TORONTO – The Microsoft/Red Hat partnership became one of the more attention-grabbing alliances of 2015. The two became chummy after years of fierce rivalry when Red Hat solutions were made available on Microsoft Azure as well as colocation of support personnel. The partnership would also see Microsoft offering Red Hat Enterprise Linux as the first choice for enterprise Linux workloads on Microsoft Azure.
Keith Loo, Microsoft Canada’s open source lead, told the audience at the Red Hat Conference last week that the partnership was broader than just Red Hat Linux on Azure.
The partnership now includes Red Hat middleware and cloud management solutions along with OpenShift. OpenShift is Red Hat’s Platform-as-a-Service (PaaS) that enables developers and channel partners to create and host scalable apps in the cloud. OpenShift is also flexible to go online, on-premise and with other open source options.
“The Azure cloud can expand on Red Hat’s offering with Microsoft. This was a long time coming type of partnership that was based on customer demand,” Loo said.
Loo added that in the first 15 years of his career he was not a big fan of Microsoft and in an interesting twist of fate was asked to join the Redmond, Wash.-based software giant. “I should be the last person to be asked to work for Microsoft. But I respected their open data and open government work and after meeting the team at Microsoft I became impressed with the company’s commitment to Open Source.”
Microsoft’s Open Source approach is not exactly what the marketplace thinks, according to Loo.
Most in the market tend to believe Microsoft’s stance on open source from five years ago. Loo said the vision today is to empower everyone to achieve more. This strategy is based on three pillars: the PC, Productivity and the Intelligent Cloud.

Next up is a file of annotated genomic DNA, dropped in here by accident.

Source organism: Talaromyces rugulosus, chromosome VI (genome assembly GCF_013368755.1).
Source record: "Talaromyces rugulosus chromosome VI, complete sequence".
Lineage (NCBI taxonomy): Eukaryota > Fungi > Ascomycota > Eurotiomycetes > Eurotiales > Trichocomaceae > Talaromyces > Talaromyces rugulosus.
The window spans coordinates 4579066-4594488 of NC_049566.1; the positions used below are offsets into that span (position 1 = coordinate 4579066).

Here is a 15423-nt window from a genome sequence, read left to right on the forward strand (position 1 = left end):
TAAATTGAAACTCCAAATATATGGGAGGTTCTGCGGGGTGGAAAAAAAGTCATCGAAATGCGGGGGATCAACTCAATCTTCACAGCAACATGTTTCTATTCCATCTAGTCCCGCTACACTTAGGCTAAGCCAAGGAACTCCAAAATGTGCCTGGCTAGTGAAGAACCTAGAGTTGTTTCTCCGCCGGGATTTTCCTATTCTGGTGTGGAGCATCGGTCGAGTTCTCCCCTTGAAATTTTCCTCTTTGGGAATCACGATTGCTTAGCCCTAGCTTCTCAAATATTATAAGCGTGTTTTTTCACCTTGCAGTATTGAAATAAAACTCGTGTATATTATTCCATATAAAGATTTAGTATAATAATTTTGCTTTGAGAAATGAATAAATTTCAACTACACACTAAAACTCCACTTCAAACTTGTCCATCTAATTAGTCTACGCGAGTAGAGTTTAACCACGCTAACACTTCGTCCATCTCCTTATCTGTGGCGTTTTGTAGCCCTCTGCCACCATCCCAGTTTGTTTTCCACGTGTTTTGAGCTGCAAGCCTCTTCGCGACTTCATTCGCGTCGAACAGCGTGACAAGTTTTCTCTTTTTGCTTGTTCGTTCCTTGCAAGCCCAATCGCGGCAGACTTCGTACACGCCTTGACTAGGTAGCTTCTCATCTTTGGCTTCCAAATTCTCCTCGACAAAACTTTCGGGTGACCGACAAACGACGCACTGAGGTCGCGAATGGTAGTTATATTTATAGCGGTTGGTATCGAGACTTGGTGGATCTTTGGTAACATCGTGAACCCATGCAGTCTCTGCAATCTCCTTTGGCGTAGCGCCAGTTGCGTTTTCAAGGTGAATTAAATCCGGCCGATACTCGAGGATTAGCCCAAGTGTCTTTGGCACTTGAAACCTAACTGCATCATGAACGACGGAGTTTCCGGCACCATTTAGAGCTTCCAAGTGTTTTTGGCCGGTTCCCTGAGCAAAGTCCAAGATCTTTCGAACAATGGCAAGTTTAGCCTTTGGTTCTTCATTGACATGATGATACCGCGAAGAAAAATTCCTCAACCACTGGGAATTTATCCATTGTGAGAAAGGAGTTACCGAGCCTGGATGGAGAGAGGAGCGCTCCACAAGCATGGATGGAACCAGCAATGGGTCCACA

This strategy comes top down from CEO Satya Nadella. Loo relayed a comment from Nadella to the audience at the Red Hat Conference in Toronto: “Microsoft’s position on Open Source is there is no reason we cannot be the most open company in the world.”
Besides the Red Hat partnership, Loo cited new developments such as SQL Server on Linux, HD Insights PaaS on Linux, Windows Subsystem is on Linux and Microsoft joined the Eclipse Foundation.
The Eclipse Foundation is an Ottawa-based not-for-profit association for the open source community. Its most well-known project is called the Eclipse Platform, which is a multi-language software development environment.
The market opportunity for the channel is based on 91 per cent of companies in Canada yet to deploy hybrid cloud. Loo said that this stat was an important factor in forming the partnership with Red Hat.
“Customers wanted the partnership because it ensures the support of hybrid for Microsoft as well as research and development for a new generation of technology that is flexible and can be managed with choice and confidence,” Loo said.
Coming soon from this partnership Loo said is .Net with Red Hat.
For Red Hat, the Microsoft partnership is just one aspect of the company’s overall plan to reach $5 billion in revenue.
Red Hat Canada president Luc Villeneuve said it’s a five-year plan that will continue to leverage the Red Hat Enterprise Linux platform, but will be built predominantly on customer demand.